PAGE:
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I have two boys who love to play with legos. If I put them in a room with a bin of legos I may not see them all afternoon, well at least until they get hungry or until their youngest sister destroys something. One of the things that I enjoy the most about their playing with legos (other than the silence in the house) is watching their creativity on display. They find ways to connect the lego pieces to produce all manner of ships, houses, planes, etc. and in doing so come up with combinations that I’m not sure the Lego manufacturers could ever have dreamed of. What’s specifically interesting to me is that while they create all kinds of new things, the pieces are bound to how certain pieces connect to each other. 

Ultimately, only pieces that were made to fit with each other can fit together, yet in their fitting together the pieces produce something unique and wonderful. Moreover, these pieces fit together because a specific creator had in mind that they would one day be formed together to produce something together that they never could apart from each other.

I find a similar connection between Jesus’ establishment of the new covenant, unity, and prayer. For me, this connection can clearly be seen when one specifically looks at the two things Jesus did surrounding the establishment of His new covenant (Eucharist or communion: the sign of the new covenant ); the washing of dirty feet (service to one another) and the prayer for unity. 

Scripture consistently positions unity at the center of this new covenant found in Jesus. Ephesians 2 tells us  Jesus’ perfect sacrifice as that which provided peace with God and peace with each other. Paul extends this truth to this incredible statement, “There is no longer Jew or Greek (your ethnicity), Slave or Free (economic status) or male or female (gender). In Christ we are all one.” Meaning that our primary identifiers are now found in Christ first and foremost and that the disunity between each other is healed in the gospel and person of Jesus. Could this be why Jesus specifically prays in John 17 for these two same items: unity with God our Father and unity among each other. Additionally, consider this incredible fact, Jesus defines His use of the term unity to be equal to the same degree that the Holy Trinity is unified. We the body of Christ on the earth would reflect the Trinity in Heaven.

What I find most intriguing is that the reality of a unified church as Jesus describes will only be found because there’s a church that is actively joining in with Jesus’ own prayer for it. Unity won’t be realized because we’ve preached on it, conversed about it, or sang together, though all of those are a part of the process. Ultimately, unity of the Body of Christ regardless of ethnicity, social class, or gender will solely be found because Christ’s church is taking Her authority in prayer and declaring it to be so.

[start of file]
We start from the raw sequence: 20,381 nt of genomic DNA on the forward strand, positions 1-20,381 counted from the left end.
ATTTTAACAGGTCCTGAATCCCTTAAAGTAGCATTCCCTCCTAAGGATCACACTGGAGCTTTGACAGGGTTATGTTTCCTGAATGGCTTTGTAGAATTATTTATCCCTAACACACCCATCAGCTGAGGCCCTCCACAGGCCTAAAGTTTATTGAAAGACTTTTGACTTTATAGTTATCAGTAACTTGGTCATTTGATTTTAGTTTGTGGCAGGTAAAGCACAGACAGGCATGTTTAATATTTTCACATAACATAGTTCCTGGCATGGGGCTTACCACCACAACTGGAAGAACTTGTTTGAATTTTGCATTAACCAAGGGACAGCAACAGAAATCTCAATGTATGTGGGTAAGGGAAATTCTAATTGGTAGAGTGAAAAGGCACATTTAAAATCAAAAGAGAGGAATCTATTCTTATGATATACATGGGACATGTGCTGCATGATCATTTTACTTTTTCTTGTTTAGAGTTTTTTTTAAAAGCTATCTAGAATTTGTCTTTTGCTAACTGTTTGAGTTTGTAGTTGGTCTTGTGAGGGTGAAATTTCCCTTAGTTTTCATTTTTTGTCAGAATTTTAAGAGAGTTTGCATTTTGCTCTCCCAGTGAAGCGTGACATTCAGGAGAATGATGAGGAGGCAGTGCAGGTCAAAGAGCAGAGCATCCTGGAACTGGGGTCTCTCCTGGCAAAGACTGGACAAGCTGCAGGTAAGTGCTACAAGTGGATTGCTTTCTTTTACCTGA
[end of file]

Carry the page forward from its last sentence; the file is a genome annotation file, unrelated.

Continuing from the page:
So pivotal is prayer to this process that I believe unity is only and can only be forged in prayer. After 20 years of serving a multi-ethnic church I’ve come to the conclusion that unity is both the result and function of prayer. The multi-ethnic church is unified not just because of prayer, but it’s unified in the midst of prayer. Let us not miss the difference. The former is the product of prayer, the latter is the process of prayer. Let me put it another way, we cannot become one unless we are praying together. 

Finally, it is out of this place of prayer together that we then serve each other. It’s out of the place of prayer where my heart touches your heart that I am moved into service with you, to you, and for you. The work of our hands to eradicate the injustices that we face in our present communities are first to be preceded by prayer. Prayer in unity and for unity will always produce acts of justice. Furthermore, it is a diverse and unified prayer meeting that will appropriately fuel the passion for justice: specifically, justice issues that we may not fully understand, but are moved because a part of our own body is suffering. This is when we do more than just weep with those who weep, but actively look to help relieve the need of those who are weeping. 

Sandwiched between Jesus’ establishment of Eucharist and going to the cross are these two incredible events, service to those whom He loved and service by way of prayer. Jesus’ model of washing feet was a command to find those in our lives “whom have dirty feet” whom we have prayed for, and wash and alleviate their issues with dirty feet. 

Thus I find myself landing on this truth: if the Church’s sanctuaries are not filled with prayers for unity, Her relational spaces are not overflowing with diversity, and She isn’t active in serving the disenfranchised of Her communities, then I wonder if She even understands who She is or what Jesus came to do in the first place. 

#OneNewMan #WashFeet #Pray #Ephesians2 #John13

– Joel Solomon

“The Lord is offering an invitation for His Bride to come and sit. This is a moment where He is inviting His Bride to come away from the noise and the litany of words present.”